The opposition among residents to a proposed columbarium in the upcoming Fernvale Lea estate does not seem to be mirrored in other areas of Singapore that already accommodate such centres.
The Straits Times spoke to 30 residents living near three columbariums nestled within residential areas and found a general level of acceptance.
Many shared the views of Bukit Purmei resident Alvin Sum, who has been living beside the Church of St Teresa, which houses a columbarium, for more than 20 years.
"Singapore is so small, if you don't want to build it here, where would you put it?" said the 35-year-old civil servant.
"At the end of the day, we will all end up there as ashes."
The columbarium at the Church of St Teresa is above ground and visible from some housing blocks around the church.
Yishun resident Tay Siew Fang, 50, said it was convenient living beside such facilities.
"People should regard this kind of building in the heartland as a benefit, not a problem," said Madam Tay, who works in a bakery and lives near the Yishun Columbarium in Yishun Ring Road.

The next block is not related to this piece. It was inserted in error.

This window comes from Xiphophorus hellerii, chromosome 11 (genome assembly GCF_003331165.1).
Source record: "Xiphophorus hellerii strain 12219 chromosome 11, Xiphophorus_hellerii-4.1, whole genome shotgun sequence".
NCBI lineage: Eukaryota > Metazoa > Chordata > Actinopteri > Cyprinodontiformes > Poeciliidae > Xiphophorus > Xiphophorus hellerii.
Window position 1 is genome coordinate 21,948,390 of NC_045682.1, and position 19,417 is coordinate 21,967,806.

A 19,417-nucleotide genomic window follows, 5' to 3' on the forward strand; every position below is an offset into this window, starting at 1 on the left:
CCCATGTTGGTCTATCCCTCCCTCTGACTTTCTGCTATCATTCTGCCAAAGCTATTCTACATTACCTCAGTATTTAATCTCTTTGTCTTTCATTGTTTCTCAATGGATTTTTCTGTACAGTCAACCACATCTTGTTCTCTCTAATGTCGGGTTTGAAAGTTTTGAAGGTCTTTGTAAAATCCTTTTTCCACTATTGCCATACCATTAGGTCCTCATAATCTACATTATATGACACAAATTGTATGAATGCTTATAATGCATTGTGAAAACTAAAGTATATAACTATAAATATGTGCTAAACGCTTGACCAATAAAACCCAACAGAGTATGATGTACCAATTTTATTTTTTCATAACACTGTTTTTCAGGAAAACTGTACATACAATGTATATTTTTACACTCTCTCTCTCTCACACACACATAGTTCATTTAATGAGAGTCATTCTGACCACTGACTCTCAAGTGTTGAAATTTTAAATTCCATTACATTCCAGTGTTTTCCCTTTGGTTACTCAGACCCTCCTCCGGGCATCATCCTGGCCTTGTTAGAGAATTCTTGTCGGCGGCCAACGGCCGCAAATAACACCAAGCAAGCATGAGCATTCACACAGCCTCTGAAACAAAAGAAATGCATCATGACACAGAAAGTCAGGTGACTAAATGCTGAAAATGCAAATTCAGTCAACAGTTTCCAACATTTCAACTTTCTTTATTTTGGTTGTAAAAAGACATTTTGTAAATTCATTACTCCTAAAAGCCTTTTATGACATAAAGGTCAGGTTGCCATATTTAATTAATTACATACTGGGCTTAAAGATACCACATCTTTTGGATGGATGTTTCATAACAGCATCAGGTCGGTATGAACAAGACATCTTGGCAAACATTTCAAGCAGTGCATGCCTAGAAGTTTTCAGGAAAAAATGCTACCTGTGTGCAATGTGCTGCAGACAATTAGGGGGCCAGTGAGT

"Who wants to travel so far when you can offer prayers right in the neighbourhood?"
Some residents were not even aware at first that there was a columbarium in their backyard.
"I didn't know about it when I moved in," said Mrs Qian Au Mei, who moved to the area two years ago.
Mrs Qian, 70, lives near the Faith Methodist Church in Commonwealth, which has a columbarium.
"I have no complaints, it's not a big deal," she said.
But a few felt that living so close to columbariums could bring bad luck or fengshui.
"I've been living here for more than 30 years, I'm used to it," said another Bukit Purmei resident, Madam Siew Hui Qing, 65.
She added: "I think it's not good for fengshui, but even if I give feedback, they are not going to do anything about it."
Additional reporting by Samantha Goh and Isaac Neo